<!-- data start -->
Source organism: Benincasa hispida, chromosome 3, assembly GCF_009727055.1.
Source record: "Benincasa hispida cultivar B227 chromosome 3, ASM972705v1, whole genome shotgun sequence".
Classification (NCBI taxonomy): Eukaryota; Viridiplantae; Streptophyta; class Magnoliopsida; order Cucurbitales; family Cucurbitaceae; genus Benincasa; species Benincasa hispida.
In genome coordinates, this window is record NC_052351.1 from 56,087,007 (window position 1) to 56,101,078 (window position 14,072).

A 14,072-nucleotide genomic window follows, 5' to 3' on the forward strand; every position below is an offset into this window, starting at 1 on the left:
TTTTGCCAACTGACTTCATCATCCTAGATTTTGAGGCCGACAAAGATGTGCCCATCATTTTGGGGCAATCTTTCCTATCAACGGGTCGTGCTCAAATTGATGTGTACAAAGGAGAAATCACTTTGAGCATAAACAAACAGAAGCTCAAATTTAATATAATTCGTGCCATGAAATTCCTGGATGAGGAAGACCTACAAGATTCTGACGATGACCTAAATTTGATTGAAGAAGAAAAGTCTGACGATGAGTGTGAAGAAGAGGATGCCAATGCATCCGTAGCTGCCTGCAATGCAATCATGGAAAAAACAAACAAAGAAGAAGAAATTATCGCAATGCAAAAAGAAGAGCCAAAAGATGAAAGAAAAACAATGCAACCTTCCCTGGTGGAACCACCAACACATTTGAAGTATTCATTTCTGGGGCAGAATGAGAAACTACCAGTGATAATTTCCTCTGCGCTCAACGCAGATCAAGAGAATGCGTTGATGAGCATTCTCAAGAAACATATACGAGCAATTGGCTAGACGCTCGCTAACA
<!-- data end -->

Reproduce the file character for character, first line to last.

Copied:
Source organism: Benincasa hispida, chromosome 3, assembly GCF_009727055.1.
Source record: "Benincasa hispida cultivar B227 chromosome 3, ASM972705v1, whole genome shotgun sequence".
Classification (NCBI taxonomy): Eukaryota; Viridiplantae; Streptophyta; class Magnoliopsida; order Cucurbitales; family Cucurbitaceae; genus Benincasa; species Benincasa hispida.
In genome coordinates, this window is record NC_052351.1 from 56,087,007 (window position 1) to 56,101,078 (window position 14,072).

A 14,072-nucleotide genomic window follows, 5' to 3' on the forward strand; every position below is an offset into this window, starting at 1 on the left:
TTTTGCCAACTGACTTCATCATCCTAGATTTTGAGGCCGACAAAGATGTGCCCATCATTTTGGGGCAATCTTTCCTATCAACGGGTCGTGCTCAAATTGATGTGTACAAAGGAGAAATCACTTTGAGCATAAACAAACAGAAGCTCAAATTTAATATAATTCGTGCCATGAAATTCCTGGATGAGGAAGACCTACAAGATTCTGACGATGACCTAAATTTGATTGAAGAAGAAAAGTCTGACGATGAGTGTGAAGAAGAGGATGCCAATGCATCCGTAGCTGCCTGCAATGCAATCATGGAAAAAACAAACAAAGAAGAAGAAATTATCGCAATGCAAAAAGAAGAGCCAAAAGATGAAAGAAAAACAATGCAACCTTCCCTGGTGGAACCACCAACACATTTGAAGTATTCATTTCTGGGGCAGAATGAGAAACTACCAGTGATAATTTCCTCTGCGCTCAACGCAGATCAAGAGAATGCGTTGATGAGCATTCTCAAGAAACATATACGAGCAATTGGCTAGACGCTCGCTAACA